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Bank of England Deputy Governor Says Tough Times Ahead for Cryptocurrencies



Bank of England Deputy Governor Says Tough Times Ahead for Cryptocurrencies

The Bank of England said the cryptocurrency market poses a huge financial crisis and threat, which doubles the size of the subprime debt in the U.S.

“You don’t have to account for a large proportion of the financial sector to trigger financial stability problems,” The Bank of England Deputy Governor Jon Cunliffe said on Wednesday, May 18.

Although Cryptocurrencies are already worth more than 200% in Q1 2022, it contributes to a minimal part of the $250 trillion global financial systems. The current value of Cryptocurrencies is about twice the size of the $1.2 trillion sub-prime real estate debt market in 2008.

Cunliffe continued, “When something in the financial system is growing very fast, and in largely unregulated space, financial stability authorities have to sit up and take notice.”

Britain's Deputy Governor of the Bank of England Jon Cunliffe speaks during the Bank of England's financial stability report at the Bank of England in the City of London, Britain


The quote speaks a lot about the belief of the BOE and other banking systems about crypto assets. The BOE and other banking institutions have brushed off digital currencies and crypto-assets as assets without an intrinsic value that may lose all their value at a certain time. However, Cunliffe noted that even with the disbelief in digital assets, the technology had proven genuine investment means for years.

In his speech, he pointed out some developments which the banking system has undergone to accommodate digital assets. He noted that major banks offer to receive and release digital currencies to wealth-management clients. Also, major payment firms are looking to enable customers to send and receive payments in stablecoins.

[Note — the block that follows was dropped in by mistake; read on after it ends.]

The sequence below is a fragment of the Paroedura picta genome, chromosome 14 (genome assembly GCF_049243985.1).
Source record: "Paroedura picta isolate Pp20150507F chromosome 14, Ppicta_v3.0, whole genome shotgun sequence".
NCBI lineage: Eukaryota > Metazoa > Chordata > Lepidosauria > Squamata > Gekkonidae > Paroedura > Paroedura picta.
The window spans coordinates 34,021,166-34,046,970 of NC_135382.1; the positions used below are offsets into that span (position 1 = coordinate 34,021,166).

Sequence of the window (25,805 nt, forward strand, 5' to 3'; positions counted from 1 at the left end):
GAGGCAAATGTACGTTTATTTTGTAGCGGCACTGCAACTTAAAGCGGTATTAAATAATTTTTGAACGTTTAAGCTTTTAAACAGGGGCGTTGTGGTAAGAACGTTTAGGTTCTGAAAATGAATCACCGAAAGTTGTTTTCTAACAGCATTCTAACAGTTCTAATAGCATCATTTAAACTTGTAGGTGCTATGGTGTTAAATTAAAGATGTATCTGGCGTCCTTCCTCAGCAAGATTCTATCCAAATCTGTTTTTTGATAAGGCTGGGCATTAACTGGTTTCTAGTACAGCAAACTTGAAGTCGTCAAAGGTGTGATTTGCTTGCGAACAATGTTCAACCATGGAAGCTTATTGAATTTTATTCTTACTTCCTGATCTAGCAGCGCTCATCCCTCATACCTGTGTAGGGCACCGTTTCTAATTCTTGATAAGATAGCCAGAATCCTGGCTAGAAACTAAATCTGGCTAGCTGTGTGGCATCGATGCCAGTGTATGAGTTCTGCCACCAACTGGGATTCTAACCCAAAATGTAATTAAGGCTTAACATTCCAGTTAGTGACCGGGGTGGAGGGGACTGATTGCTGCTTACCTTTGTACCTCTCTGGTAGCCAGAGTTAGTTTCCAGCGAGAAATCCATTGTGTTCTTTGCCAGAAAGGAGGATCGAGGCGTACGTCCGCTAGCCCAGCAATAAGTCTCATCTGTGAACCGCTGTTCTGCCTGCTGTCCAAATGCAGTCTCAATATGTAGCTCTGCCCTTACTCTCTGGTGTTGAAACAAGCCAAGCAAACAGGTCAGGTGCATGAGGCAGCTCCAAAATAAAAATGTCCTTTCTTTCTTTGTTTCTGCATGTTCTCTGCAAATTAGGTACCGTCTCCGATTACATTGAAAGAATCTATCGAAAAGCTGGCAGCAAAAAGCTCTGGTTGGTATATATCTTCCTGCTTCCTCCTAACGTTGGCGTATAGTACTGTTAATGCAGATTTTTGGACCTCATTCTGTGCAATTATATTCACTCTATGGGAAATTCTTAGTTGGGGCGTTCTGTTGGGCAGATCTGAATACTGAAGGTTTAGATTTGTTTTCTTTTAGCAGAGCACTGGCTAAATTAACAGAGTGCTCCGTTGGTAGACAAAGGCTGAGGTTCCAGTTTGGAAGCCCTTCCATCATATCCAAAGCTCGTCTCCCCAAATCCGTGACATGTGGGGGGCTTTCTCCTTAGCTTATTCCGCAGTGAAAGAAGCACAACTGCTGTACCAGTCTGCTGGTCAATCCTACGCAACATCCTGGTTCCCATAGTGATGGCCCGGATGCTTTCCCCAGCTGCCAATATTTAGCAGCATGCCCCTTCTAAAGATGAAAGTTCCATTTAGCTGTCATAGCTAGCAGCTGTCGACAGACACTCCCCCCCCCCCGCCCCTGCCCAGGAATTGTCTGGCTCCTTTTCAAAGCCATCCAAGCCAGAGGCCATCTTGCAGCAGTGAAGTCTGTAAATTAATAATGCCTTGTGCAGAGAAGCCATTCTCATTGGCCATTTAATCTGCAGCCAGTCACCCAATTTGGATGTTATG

Cunliffe said these developments are starting to integrate digital assets such as cryptocurrencies into the mainstream global financial system. The assets, playing a significant role in the world economy, could deal a major blow to all other markets in times of crisis.

He said, “Recording and transferring ownership of assets is the bedrock of the financial system’s role in storing value, and in making transactions; Crypto technology enables — though it does not require — recording and transfer to take place without the banks or custodians that have historically carried out this function.”

He continued by highlighting the recent fall of Bitcoin, that “a massive collapse in crypto-asset prices” is a “plausible scenario.” Last week, Bitcoin, the world’s largest cryptocurrency, dipped as low to $24k, its lowest since December 2020.

A survey from the Financial Conduct Authority showed that about 2.3 million people in the U.K. hold this type of asset. Cunliffe said people are starting to see investment in crypto assets as an alternative to their physical investments, such as stocks or real estate.

Cunliffe compares the recent dip in cryptocurrency value with the 2008 subprime debt crisis, “a relatively small market was amplified and reverberated through an unresilient financial system, causing huge and persistent economic damage.”

He said on Tuesday that crypto investors should tighten up and expect more difficult times with the upcoming decline in financial conditions and increased move of people to safer assets. He said, “When there’s a move out of risky assets, you would expect the most speculative assets to be the ones most affected.”